Many middle-income Americans were overwhelmed by the impact of 2008 financial crisis and recession. Their incomes decreased, their home values fell, and they lost their wealth. Even now as unemployment is low and the stock market booms, many middle-income Boomers say they haven’t felt the benefits of a recovery.
Today, Baby Boomers are redefining retirement in reaction to the financial crisis. Many Boomers are delaying retirement or are planning on relying on Social Security benefits as their primary source of retirement income. However, Social Security was never designed to fully replace one’s savings or wages.
Despite retirement challenges, almost all middle-income Boomers still believe they will retire someday. What makes them so optimistic even though they claim they have not benefited from the economic recovery?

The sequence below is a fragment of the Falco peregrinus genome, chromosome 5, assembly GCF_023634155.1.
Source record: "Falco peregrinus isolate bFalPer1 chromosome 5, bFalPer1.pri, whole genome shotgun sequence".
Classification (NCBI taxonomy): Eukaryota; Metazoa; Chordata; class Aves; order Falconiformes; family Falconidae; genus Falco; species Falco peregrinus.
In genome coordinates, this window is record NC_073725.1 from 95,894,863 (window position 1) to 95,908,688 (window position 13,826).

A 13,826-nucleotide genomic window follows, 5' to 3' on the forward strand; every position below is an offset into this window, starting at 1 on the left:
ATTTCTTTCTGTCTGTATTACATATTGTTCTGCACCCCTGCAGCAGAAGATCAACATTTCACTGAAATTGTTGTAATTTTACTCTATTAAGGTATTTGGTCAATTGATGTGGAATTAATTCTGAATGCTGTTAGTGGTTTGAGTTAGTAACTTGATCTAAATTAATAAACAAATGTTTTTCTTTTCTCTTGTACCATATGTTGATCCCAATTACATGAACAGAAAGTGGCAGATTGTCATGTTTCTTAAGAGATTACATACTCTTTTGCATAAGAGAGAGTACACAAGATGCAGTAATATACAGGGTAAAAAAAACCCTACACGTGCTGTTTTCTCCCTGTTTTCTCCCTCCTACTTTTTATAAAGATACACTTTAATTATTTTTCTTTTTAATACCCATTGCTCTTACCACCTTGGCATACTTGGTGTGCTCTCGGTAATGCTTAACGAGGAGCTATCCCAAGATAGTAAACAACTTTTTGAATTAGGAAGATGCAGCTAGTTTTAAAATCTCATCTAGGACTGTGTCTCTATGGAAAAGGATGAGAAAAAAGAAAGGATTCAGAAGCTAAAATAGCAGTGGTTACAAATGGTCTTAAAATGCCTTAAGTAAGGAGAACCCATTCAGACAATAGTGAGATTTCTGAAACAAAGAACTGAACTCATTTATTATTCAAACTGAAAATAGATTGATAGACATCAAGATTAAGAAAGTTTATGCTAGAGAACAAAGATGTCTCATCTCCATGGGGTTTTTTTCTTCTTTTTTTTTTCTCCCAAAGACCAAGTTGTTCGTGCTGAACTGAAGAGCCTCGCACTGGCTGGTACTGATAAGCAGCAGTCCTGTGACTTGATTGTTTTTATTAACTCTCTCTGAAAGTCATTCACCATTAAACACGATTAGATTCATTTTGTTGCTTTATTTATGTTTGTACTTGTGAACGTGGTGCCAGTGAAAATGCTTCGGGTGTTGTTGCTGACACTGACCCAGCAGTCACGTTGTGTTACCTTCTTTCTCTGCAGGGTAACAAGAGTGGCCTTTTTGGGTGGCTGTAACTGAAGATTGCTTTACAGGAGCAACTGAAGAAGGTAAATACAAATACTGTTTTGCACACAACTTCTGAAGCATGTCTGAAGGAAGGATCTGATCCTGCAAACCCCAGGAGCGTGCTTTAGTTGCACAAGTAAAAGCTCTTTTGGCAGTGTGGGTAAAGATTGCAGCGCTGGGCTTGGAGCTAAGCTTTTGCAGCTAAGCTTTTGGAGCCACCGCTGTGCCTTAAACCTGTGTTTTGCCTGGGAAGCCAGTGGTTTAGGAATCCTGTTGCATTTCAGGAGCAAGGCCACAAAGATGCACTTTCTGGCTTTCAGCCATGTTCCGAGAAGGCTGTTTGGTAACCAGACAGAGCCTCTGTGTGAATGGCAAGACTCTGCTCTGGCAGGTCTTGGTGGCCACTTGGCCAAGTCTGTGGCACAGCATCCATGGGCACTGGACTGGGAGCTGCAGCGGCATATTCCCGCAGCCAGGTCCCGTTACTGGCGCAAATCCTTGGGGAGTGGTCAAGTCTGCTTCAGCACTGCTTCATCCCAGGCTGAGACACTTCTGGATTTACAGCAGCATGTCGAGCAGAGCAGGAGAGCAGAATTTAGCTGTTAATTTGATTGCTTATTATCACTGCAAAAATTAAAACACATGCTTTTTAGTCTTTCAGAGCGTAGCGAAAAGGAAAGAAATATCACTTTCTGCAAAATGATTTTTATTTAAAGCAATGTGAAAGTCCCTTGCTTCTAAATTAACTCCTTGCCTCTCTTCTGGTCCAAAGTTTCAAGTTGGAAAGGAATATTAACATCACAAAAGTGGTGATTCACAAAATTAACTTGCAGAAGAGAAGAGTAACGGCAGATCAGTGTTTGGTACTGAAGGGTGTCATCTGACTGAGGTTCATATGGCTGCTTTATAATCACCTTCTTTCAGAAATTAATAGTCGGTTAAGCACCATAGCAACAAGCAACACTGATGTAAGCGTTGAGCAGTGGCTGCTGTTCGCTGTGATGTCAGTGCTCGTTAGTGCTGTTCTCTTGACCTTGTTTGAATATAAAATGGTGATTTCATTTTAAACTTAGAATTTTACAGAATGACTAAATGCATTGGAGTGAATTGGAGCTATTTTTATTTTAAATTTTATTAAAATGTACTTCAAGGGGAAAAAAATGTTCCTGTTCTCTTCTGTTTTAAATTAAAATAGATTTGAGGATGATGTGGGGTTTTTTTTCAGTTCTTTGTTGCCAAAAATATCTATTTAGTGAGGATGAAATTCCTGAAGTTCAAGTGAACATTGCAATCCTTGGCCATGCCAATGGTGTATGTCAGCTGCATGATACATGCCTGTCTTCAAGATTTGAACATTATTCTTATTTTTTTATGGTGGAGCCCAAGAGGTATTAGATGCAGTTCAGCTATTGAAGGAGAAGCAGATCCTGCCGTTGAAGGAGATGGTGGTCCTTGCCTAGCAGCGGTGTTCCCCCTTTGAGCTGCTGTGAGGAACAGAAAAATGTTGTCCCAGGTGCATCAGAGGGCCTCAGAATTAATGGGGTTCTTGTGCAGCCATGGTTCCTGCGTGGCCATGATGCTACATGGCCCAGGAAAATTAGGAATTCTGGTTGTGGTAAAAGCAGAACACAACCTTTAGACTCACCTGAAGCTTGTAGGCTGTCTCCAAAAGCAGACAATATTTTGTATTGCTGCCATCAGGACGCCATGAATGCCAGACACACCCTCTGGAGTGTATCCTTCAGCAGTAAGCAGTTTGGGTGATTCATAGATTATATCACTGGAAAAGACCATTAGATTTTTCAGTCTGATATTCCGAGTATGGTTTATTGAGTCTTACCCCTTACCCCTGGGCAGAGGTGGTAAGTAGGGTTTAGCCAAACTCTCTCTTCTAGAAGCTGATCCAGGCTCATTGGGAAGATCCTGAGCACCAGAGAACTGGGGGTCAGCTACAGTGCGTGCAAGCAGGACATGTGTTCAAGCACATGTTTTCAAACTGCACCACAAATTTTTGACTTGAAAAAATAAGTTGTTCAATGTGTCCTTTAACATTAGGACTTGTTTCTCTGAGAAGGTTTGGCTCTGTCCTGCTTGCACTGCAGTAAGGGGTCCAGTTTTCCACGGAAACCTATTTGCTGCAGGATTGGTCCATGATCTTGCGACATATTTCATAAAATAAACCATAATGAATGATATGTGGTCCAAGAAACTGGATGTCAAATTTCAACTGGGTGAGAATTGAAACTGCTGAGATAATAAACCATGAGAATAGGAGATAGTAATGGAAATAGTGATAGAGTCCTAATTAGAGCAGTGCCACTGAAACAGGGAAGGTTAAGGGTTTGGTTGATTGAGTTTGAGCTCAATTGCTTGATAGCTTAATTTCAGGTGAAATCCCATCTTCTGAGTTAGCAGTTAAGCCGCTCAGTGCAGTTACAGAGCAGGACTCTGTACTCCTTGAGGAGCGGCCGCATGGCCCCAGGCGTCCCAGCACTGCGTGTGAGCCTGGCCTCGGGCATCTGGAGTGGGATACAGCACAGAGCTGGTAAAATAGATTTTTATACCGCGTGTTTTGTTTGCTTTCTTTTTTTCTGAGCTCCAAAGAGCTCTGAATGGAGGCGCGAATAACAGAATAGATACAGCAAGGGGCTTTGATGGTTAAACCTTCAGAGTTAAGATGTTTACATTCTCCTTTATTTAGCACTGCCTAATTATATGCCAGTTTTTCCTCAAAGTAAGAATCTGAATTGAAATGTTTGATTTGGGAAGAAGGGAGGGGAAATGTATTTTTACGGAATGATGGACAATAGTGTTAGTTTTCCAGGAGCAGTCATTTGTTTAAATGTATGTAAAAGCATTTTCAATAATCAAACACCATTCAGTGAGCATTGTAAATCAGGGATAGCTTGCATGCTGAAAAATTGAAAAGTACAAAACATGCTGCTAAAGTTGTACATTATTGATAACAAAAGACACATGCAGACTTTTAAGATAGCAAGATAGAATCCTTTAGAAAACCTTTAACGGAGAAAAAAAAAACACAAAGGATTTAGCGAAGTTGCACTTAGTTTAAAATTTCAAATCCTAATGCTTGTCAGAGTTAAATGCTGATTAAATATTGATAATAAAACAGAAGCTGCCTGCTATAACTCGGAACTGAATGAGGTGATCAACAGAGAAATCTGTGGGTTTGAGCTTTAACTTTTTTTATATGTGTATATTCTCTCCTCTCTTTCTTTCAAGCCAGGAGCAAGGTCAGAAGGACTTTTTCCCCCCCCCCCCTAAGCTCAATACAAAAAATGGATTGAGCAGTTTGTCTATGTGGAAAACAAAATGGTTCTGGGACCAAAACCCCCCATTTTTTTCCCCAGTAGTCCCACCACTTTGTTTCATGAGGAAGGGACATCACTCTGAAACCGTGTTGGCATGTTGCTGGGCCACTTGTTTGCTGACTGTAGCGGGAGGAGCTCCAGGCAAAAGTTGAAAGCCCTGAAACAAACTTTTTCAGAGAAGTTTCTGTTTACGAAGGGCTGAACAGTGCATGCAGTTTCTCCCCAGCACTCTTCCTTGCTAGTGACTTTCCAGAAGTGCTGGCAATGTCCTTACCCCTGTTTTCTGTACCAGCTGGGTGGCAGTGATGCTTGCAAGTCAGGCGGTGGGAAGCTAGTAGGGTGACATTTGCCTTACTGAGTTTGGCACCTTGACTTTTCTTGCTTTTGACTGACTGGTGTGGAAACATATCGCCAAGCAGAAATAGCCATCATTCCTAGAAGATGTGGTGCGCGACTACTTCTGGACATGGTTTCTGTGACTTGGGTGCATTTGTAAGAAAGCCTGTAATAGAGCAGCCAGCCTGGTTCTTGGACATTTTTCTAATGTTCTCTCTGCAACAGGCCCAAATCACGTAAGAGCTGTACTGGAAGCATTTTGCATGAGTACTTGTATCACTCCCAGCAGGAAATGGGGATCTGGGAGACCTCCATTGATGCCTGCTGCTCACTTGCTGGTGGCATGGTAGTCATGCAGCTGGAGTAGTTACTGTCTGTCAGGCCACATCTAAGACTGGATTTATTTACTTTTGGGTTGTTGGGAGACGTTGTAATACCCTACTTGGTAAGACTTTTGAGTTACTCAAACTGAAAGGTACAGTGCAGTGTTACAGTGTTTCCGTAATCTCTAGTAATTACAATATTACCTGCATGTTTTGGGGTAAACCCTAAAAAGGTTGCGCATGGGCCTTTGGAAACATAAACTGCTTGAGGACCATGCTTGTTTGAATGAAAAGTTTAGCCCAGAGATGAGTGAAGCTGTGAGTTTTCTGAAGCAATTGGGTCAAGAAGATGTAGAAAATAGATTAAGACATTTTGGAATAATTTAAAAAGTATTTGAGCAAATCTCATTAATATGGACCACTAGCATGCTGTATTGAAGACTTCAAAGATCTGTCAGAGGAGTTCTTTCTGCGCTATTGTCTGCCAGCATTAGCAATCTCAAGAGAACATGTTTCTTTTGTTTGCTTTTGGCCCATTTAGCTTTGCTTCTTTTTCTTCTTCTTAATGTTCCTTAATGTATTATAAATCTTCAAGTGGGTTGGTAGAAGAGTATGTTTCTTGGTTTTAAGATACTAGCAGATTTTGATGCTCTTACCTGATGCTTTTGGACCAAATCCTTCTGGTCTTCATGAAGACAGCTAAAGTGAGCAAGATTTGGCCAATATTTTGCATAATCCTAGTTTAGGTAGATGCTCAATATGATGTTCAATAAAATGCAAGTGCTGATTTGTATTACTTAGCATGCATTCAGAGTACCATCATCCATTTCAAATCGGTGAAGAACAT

The following report examines the Baby Boomer retirement crisis. It looks at how Boomers are redefining retirement, facing retirement challenges, and how they are faring 10 years after the impact of 2008 financial crisis. Through Baby Boomers retirement savings statistics, this report shares how the financial crisis has affected their confidence, their behaviors and what Baby Boomers want in retirement.
While half (51%) of middle-income Boomers feel the economy has recovered somewhat from 2008 financial crisis consequences, only 2% feel the economy has fully recovered, and nearly half (47%) do not believe the economy has recovered at all.
Two-thirds (65%) of all middle-income Boomers do not feel they have personally benefited from any economic recovery.
The crisis has created many retirement challenges for Boomers. Only about one-third (31%) of middle-income Boomers feel well prepared or very well prepared for retirement, down from four in 10 (41%) before the financial crisis.
Two-thirds (68%) of middle-income Boomers are worried about another financial crisis in their lifetime. The blow would mean many Baby Boomers can’t afford to retire.